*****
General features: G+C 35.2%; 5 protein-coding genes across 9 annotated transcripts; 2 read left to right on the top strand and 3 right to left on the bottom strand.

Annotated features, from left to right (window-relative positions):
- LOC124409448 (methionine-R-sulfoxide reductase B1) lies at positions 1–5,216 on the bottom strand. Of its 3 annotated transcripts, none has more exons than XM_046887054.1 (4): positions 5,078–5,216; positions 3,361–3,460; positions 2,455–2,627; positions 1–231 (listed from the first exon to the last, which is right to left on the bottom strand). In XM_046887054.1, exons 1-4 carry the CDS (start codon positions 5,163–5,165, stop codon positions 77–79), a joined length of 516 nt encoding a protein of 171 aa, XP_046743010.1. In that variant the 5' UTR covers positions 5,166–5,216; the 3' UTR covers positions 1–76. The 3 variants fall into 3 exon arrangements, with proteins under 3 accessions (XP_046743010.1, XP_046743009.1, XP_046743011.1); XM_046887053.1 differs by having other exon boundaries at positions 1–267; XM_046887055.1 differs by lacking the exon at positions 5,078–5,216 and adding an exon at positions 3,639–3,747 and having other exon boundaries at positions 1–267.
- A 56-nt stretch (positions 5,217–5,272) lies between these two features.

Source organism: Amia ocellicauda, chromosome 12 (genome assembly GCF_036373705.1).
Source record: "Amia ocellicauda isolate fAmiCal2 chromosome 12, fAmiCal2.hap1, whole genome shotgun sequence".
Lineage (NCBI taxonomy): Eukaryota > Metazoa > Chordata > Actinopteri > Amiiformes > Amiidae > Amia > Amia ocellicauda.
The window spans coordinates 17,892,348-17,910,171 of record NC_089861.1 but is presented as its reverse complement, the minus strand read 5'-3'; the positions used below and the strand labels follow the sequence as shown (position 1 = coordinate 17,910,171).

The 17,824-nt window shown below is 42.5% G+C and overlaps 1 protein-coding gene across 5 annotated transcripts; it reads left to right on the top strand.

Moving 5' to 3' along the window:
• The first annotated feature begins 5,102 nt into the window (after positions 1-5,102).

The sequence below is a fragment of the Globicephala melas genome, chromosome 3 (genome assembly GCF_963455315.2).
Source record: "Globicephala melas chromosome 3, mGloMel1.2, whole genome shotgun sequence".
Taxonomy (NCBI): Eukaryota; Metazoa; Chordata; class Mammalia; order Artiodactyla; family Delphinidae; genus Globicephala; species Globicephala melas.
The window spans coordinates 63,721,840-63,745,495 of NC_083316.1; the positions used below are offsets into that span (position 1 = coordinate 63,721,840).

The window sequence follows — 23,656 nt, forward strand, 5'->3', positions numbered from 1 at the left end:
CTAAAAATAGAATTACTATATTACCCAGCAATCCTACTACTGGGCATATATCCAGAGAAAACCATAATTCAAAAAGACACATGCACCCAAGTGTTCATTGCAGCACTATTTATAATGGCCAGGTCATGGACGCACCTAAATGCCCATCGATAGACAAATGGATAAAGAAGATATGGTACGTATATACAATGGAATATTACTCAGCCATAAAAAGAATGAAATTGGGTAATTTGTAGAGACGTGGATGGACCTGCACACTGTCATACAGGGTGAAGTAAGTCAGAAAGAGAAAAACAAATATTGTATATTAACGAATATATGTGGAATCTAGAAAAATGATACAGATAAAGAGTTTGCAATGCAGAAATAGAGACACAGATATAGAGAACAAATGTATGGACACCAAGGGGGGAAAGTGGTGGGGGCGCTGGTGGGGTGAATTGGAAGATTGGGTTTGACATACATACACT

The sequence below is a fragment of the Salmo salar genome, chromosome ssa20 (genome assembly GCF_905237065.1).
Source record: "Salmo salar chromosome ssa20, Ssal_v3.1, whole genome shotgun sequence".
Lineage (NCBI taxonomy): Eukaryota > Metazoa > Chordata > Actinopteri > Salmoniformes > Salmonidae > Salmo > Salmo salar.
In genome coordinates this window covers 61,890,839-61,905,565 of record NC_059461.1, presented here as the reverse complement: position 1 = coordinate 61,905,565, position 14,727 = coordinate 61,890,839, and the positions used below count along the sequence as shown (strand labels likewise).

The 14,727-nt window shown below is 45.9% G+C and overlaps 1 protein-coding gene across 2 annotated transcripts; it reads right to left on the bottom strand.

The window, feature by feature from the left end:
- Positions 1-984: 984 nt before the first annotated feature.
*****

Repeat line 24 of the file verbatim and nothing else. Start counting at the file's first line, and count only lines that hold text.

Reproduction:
- Positions 1-984: 984 nt before the first annotated feature.